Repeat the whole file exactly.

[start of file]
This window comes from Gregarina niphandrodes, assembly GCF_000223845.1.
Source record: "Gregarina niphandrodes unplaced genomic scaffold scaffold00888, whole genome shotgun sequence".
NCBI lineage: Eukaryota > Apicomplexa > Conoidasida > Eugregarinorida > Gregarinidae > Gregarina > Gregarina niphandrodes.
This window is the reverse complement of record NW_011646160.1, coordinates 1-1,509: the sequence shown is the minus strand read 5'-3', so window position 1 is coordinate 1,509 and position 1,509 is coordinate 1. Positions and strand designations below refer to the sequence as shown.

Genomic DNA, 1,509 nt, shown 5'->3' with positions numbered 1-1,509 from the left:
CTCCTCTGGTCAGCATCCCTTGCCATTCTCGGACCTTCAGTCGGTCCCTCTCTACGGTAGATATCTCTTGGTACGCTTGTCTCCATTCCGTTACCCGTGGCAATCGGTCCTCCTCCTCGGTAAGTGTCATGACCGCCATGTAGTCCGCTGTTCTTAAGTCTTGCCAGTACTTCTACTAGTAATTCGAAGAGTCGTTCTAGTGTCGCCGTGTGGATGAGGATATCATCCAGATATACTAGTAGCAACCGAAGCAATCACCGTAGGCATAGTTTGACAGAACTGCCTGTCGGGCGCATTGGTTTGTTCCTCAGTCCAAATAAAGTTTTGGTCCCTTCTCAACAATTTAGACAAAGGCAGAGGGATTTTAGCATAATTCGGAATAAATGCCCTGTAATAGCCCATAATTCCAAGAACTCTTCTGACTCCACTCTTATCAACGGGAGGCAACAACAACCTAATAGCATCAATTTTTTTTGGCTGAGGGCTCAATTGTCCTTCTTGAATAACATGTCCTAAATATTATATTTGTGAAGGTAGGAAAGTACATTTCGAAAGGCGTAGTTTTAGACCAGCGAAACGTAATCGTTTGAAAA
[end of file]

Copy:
This window comes from Gregarina niphandrodes, assembly GCF_000223845.1.
Source record: "Gregarina niphandrodes unplaced genomic scaffold scaffold00888, whole genome shotgun sequence".
NCBI lineage: Eukaryota > Apicomplexa > Conoidasida > Eugregarinorida > Gregarinidae > Gregarina > Gregarina niphandrodes.
This window is the reverse complement of record NW_011646160.1, coordinates 1-1,509: the sequence shown is the minus strand read 5'-3', so window position 1 is coordinate 1,509 and position 1,509 is coordinate 1. Positions and strand designations below refer to the sequence as shown.

Genomic DNA, 1,509 nt, shown 5'->3' with positions numbered 1-1,509 from the left:
CTCCTCTGGTCAGCATCCCTTGCCATTCTCGGACCTTCAGTCGGTCCCTCTCTACGGTAGATATCTCTTGGTACGCTTGTCTCCATTCCGTTACCCGTGGCAATCGGTCCTCCTCCTCGGTAAGTGTCATGACCGCCATGTAGTCCGCTGTTCTTAAGTCTTGCCAGTACTTCTACTAGTAATTCGAAGAGTCGTTCTAGTGTCGCCGTGTGGATGAGGATATCATCCAGATATACTAGTAGCAACCGAAGCAATCACCGTAGGCATAGTTTGACAGAACTGCCTGTCGGGCGCATTGGTTTGTTCCTCAGTCCAAATAAAGTTTTGGTCCCTTCTCAACAATTTAGACAAAGGCAGAGGGATTTTAGCATAATTCGGAATAAATGCCCTGTAATAGCCCATAATTCCAAGAACTCTTCTGACTCCACTCTTATCAACGGGAGGCAACAACAACCTAATAGCATCAATTTTTTTTGGCTGAGGGCTCAATTGTCCTTCTTGAATAACATGTCCTAAATATTATATTTGTGAAGGTAGGAAAGTACATTTCGAAAGGCGTAGTTTTAGACCAGCGAAACGTAATCGTTTGAAAA